"Border official says agency isn't referring immigrant families for prosecution" was first published by The Texas Tribune, a nonprofit, nonpartisan media organization that informs Texans — and engages with them — about public policy, politics, government and statewide issues.
U.S. Customs and Border Protection Commissioner Kevin McAleenan told reporters in Texas on Monday that, for now, the agency is no longer referring for criminal prosecution migrants caught illegally crossing the border with their children.
McAleenan said the temporary change was “because of guidance” in an executive order signed by President Donald Trump last week that calls for detained migrant families to be kept together, according to multiple reports. McAleenan said he made the decision hours after Trump issued his executive order, the Los Angeles Times reported.
Trump signed the order after his “zero tolerance” policy governing illegal border crossings led to more than 2,000 children being separated from their families. The policy calls for people who cross the border illegally to be criminally prosecuted. The families were split up because children can’t be held in jails.
In his order, Trump directed the U.S. Department of Homeland Security to find ways to hold the families together. But the federal government's three centers for immigrant families have limited capacity, raising questions about whether such a plan is possible. A 1997 legal settlement also limits the amount of time that immigrant children can be detained to 20 days.
Last week, the U.S. Department of Justice asked a judge to adjust the legal settlement in a way that removes the 20-day barrier.
On Monday, the government appeared to be taking steps to address the capacity issue. Defense Secretary Jim Mattis told reporters that two Texas military bases — Fort Bliss near El Paso and Goodfellow Air Force Base in San Angelo — will soon house migrants who were detained after illegally entering the United States.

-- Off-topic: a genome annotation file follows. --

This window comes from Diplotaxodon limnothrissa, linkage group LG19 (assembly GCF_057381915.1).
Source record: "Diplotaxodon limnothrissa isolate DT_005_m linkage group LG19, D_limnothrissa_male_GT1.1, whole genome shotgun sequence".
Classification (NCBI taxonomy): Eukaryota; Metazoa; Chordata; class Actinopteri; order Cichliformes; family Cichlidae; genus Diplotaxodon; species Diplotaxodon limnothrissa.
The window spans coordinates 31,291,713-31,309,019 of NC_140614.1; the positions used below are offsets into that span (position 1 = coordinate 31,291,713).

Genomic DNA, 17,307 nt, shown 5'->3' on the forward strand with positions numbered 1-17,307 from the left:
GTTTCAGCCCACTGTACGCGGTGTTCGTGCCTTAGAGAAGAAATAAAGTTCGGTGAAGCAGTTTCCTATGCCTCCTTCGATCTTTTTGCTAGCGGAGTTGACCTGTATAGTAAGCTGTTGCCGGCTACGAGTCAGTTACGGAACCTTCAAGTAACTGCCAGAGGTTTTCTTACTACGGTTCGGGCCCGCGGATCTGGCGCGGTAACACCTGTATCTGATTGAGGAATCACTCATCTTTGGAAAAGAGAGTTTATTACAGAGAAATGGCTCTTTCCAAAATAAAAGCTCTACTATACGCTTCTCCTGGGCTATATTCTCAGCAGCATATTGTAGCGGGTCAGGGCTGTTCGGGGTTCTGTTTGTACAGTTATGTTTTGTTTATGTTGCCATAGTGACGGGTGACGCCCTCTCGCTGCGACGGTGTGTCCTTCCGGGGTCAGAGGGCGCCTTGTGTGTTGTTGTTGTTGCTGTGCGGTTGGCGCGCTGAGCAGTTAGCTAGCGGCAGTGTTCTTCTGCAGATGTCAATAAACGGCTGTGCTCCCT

The bases will contain tent camps for the migrant families, with Goodfellow housing unaccompanied children, NPR reported. Mattis, who announced the move to reporters while en route to Asia, did not say how many migrants each facility would hold.
The Texas Tribune's reporting on the Families Divided project is supported by the Pulitzer Center, which will also help bring discussions on this important topic to schools and universities in Texas and across the United States through its K-12 and Campus Consortium networks.
The Pentagon announced last week that it had been asked to prepare to house as many 20,000 migrant children.
But even with the decision not to refer families to criminal courts, administration officials insisted that the “zero tolerance” policy remains in effect. White House Press Secretary Sarah Huckabee Sanders reiterated that the halt in referrals is temporary, according to the Associated Press.
“U.S. Customs and Border Protection is working through implementing the President’s Executive Order in conjunction with the Department of Justice and is taking temporary action until Congress can find a lasting solution to family separation," said Andrew Meehan, an agency spokesman, "and we encourage them to act.”